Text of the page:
Understandably, the plot is fairly shallow in order to fit in the numerous heroes and villains. The infighting of previous Marvel films is largely forgotten as the Avengers are all forced to contend with a larger, outside threat: Thanos (Josh Brolin), an enormous, galaxy-trotting warlord who believes the universe would be better off if half of the population was exterminated. His genocidal plans depend on obtaining all six Infinity Stones, their combined power would allow him to reduce life in the universe by half with the literal snap of his fingers.

The action is predictable, with plenty of the usual punchsplosions, collapsing walls, and CGI overload that we’ve become accustomed to. But thankfully the fight sequences aren’t too long … there simply isn’t time for them.  Curiously, a by-product of accommodating an enormous cast seems to be the reduction of tedious fight sequences. However, character development also takes a back seat—a mere luxury squeezed as small as Antman’s undies (who ironically isn’t in this film).  What’s left, however, is Marvel’s intoxicatingly funny brand of humour which keeps pace with the film’s sheer kinetic momentum and culminates in a bold and risky ending (of which my lips are sealed).

Fair to say, I was not expecting much and had to muster all my super-reviewing powers of critical impartiality.  And although Avengers: Infinity War is far from perfect, the result was better than I had anticipated and should satisfy even lukewarm superhero fans.

See more of my NZME reviews here.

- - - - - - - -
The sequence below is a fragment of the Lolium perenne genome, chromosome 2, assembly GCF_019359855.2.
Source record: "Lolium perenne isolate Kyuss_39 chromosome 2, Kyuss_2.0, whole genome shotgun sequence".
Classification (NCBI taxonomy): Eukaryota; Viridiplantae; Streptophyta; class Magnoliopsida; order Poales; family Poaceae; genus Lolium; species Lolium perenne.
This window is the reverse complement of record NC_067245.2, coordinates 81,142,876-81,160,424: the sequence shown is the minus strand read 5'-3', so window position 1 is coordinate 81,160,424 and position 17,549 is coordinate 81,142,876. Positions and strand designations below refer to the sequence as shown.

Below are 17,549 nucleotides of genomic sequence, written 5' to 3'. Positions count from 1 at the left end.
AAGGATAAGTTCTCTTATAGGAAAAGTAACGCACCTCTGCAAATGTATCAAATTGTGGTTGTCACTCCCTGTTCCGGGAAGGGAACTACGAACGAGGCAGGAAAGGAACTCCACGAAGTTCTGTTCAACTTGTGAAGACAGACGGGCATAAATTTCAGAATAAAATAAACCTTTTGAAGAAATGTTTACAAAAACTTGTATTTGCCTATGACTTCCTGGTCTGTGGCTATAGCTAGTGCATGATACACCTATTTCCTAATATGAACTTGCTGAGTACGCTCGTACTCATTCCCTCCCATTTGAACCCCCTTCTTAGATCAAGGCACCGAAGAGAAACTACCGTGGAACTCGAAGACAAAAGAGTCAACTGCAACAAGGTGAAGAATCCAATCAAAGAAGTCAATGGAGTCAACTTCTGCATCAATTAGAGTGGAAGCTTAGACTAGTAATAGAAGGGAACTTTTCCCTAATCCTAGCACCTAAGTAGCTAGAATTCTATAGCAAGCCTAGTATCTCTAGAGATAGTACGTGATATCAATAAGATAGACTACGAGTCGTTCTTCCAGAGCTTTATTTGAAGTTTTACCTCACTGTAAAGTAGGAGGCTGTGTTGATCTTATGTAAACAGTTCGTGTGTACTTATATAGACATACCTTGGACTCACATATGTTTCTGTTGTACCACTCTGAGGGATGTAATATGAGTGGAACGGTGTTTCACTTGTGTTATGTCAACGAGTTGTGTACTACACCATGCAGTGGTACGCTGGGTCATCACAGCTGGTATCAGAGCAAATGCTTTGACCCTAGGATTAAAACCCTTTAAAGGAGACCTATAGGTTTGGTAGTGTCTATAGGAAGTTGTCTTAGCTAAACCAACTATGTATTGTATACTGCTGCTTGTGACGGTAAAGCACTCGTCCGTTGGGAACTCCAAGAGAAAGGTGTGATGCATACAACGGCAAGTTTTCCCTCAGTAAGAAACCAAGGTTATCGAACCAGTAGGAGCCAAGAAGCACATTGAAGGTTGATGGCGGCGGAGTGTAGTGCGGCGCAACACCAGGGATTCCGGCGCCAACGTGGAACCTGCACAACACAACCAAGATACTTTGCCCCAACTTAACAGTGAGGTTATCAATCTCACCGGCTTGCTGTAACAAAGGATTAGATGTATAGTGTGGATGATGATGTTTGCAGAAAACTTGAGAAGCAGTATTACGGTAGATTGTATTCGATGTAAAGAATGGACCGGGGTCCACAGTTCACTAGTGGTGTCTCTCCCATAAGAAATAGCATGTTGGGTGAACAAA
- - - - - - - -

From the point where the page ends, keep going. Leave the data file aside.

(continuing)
Ingrid Goes West

ingridIt’s always a sobering experience when a film knowingly holds a mirror to modern society.  Director, Matt Spicer, has done just that with his first feature film, crafting a modern tale that is astute, cynical, and very self-aware—a cinematic selfie of our social media woes, so to speak.

Ingrid Goes West jumps boldly out of the starting gate with an opening montage of self-indulgent Instagramming, hash-tagging, duck-face selfies, foodie pics, emojis, the kind of stuff we all roll our eyes at despite ringing true for many of us. It then paints the titular Ingrid as an emotionally frail slave to the intoxicating lure of this social media landscape. It is a post-satire comedy where its characters’ outlandish behaviour is both abhorrent and yet completely believable.

Ingrid, played by Aubrey Plaza (Safety Not Guaranteed), is always on the outer and desperately craves the attention of those who are popular on social media. Unfortunately, her sociopathic tendencies hamper her ability to gauge social norms and it’s not long before she finds herself in trouble. After burning her bridges with her old friends she develops an unhealthy social media crush on Taylor Sloane (Elizabeth Olsen). Taylor, a socialite with many Instagram followers, is popular and everything Ingrid wants to be, but Ingrid finds it increasingly difficult to maintain her “perfect” life which is perpetuated by her appetite for social media.